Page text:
Dispense as Written Codes are a vital part of dispensing prescriptions in a pharmacy.
These are simple, one or two digit codes that provide information to the pharmacist. The DAW codes are as follows:
0 = No product selection indicated.
This is the same as a blank, it just means there are no special instructions.
It is used when there are no special product selection instructions required, such as when there is only one available product of this type.
DAW 0 is the most commonly used code; it is used when the generic is used in place of a brand name product.
1 = Brand product is 'medically necessary' and therefore no substitution is allowed by the prescriber.
This would be used when a brand name drug has consistently received better results than a generic version and so a specific brand name version is deemed required.
This must be dispensed exactly as written.
2 = Substitution allowed- patient requested product dispensed.
This means the patient chose the specific brand being dispensed.
This is used when generic substitution is allowed, but the patient wants the brand name version.
3 = Substitution allowed- pharmacist selected product dispensed.
This means the pharmacist chose which brand of a drug to provide, even though a generic product option is available.
4 = Substitution allowed- generic drug not in stock.
This means a brand name was dispensed instead of a generic version, because the generics were all out of stock.
5 = Substitution allowed- Brand dispensed as pharmacy's generic.
This means that the pharmacy used a "Branded Generic."
This happens when the generic isn't stocked by the pharmacy and they use a brand name instead.
6 = Override DAW Code. This is the all-purpose override code and is used whenever an override is needed.
7 = Brand mandated by state law.
This code means that the brand name must be dispensed due to state law.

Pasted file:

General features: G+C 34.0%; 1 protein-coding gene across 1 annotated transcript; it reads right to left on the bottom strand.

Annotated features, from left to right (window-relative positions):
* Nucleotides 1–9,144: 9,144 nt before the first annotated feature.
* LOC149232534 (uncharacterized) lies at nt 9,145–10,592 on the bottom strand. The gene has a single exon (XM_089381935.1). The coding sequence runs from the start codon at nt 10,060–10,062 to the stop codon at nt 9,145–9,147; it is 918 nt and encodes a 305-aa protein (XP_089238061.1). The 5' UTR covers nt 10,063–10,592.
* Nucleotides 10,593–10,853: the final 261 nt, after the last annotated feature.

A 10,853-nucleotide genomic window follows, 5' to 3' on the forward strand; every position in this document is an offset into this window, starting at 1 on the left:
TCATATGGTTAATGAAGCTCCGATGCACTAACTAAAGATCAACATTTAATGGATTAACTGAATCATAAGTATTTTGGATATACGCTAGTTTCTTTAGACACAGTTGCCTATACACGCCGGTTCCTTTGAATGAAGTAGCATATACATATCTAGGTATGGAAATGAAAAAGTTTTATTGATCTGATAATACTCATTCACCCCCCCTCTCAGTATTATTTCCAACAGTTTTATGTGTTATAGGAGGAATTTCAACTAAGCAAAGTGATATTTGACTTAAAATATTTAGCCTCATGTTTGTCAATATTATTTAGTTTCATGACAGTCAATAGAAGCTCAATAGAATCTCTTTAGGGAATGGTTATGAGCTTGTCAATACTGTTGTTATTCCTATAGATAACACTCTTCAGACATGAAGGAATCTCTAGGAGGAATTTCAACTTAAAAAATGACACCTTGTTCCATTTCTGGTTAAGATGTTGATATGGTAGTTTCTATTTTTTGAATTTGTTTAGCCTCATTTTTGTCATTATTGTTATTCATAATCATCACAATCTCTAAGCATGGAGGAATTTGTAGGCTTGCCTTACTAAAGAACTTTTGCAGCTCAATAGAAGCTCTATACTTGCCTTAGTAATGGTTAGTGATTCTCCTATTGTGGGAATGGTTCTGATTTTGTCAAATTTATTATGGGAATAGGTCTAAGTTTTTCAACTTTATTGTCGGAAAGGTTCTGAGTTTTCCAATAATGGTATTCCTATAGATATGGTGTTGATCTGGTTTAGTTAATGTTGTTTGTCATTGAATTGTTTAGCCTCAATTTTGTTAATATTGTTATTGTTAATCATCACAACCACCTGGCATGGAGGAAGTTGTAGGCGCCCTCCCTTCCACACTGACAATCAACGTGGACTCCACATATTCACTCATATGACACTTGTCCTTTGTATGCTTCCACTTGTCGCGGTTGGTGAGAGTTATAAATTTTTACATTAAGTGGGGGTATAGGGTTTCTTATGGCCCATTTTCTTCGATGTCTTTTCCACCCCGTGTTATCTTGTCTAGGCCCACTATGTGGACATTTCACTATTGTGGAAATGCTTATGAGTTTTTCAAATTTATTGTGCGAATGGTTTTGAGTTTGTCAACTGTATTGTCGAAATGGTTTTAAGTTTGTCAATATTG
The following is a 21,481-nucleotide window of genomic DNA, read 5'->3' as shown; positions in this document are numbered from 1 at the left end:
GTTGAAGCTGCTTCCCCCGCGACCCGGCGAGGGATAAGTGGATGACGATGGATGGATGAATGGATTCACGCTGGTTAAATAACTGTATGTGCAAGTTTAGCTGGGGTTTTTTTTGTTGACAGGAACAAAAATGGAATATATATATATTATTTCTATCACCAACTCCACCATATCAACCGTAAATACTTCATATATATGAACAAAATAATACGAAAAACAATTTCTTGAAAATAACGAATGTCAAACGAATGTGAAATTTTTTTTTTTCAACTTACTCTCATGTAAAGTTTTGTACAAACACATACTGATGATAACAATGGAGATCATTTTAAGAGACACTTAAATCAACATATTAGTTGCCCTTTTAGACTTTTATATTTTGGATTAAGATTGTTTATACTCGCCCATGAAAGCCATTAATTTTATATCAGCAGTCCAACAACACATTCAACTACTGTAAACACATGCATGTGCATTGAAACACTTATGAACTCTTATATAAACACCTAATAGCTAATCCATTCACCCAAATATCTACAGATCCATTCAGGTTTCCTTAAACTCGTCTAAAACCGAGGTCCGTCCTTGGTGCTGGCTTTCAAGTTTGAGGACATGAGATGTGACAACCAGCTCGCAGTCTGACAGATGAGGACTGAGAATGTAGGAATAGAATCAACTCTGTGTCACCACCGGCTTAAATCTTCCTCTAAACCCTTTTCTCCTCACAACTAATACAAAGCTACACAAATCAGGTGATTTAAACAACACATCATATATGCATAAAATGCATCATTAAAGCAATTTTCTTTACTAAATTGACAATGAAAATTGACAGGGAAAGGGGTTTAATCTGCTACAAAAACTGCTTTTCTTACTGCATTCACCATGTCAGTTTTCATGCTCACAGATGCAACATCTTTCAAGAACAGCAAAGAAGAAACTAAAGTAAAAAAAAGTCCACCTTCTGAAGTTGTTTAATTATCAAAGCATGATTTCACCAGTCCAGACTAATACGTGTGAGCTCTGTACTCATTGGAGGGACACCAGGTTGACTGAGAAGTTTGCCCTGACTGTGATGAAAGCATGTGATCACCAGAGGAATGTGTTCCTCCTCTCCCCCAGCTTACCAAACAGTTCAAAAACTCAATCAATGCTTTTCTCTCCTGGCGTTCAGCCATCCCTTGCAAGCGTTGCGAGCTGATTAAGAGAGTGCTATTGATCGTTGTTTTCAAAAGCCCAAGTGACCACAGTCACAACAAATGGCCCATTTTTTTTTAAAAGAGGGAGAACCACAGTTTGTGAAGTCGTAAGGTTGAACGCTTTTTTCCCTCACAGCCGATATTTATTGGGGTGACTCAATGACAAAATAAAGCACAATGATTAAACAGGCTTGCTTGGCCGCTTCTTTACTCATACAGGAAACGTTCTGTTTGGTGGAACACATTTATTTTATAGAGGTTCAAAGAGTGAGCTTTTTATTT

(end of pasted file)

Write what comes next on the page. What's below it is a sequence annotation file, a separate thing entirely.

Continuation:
Other versions may not have passed state testing, for example. This requires that the brand version of the product is dispensed.
8 = Generic Product not available in the market place. The brand product is dispensed since the generic is not currently manufactured, distributed, or is temporarily unavailable.
"This happens sometimes where there is a shortage or the generic is recently approved but the manufacturer is not up to speed yet." (*Webmaster note: Thank you to the anonymous registered pharmacist from Minneapolis, MN who emailed in to correct this.)
This could be due to a legal or license reason.
9 = Other. Another all-purpose code used whenever an existing code doesn't accurately describe the note required.
These dispense as written codes were developed to help create a standard method of noting why a pharmacist used or didn't use a certain brand name or generic drug.
With similar drugs being widely available from multiple wholesaler companies and sources, proper use of these codes helps maintain a level of transparency about why one version of a drug is being used over another.
These also help medical insurance companies and pharmacy benefit managers organize claims and determine prescription coverage.
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Can a PharmTech Write "DAW #1" on an Rx?
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In Tennesse, If a doctor calls in an rx and states DAW 1, do they have to escribe/fax in stating that?
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I have conflicting information in regards to the DAW Code 0 and students are preparing for The PTCB. Please reiterate for me.
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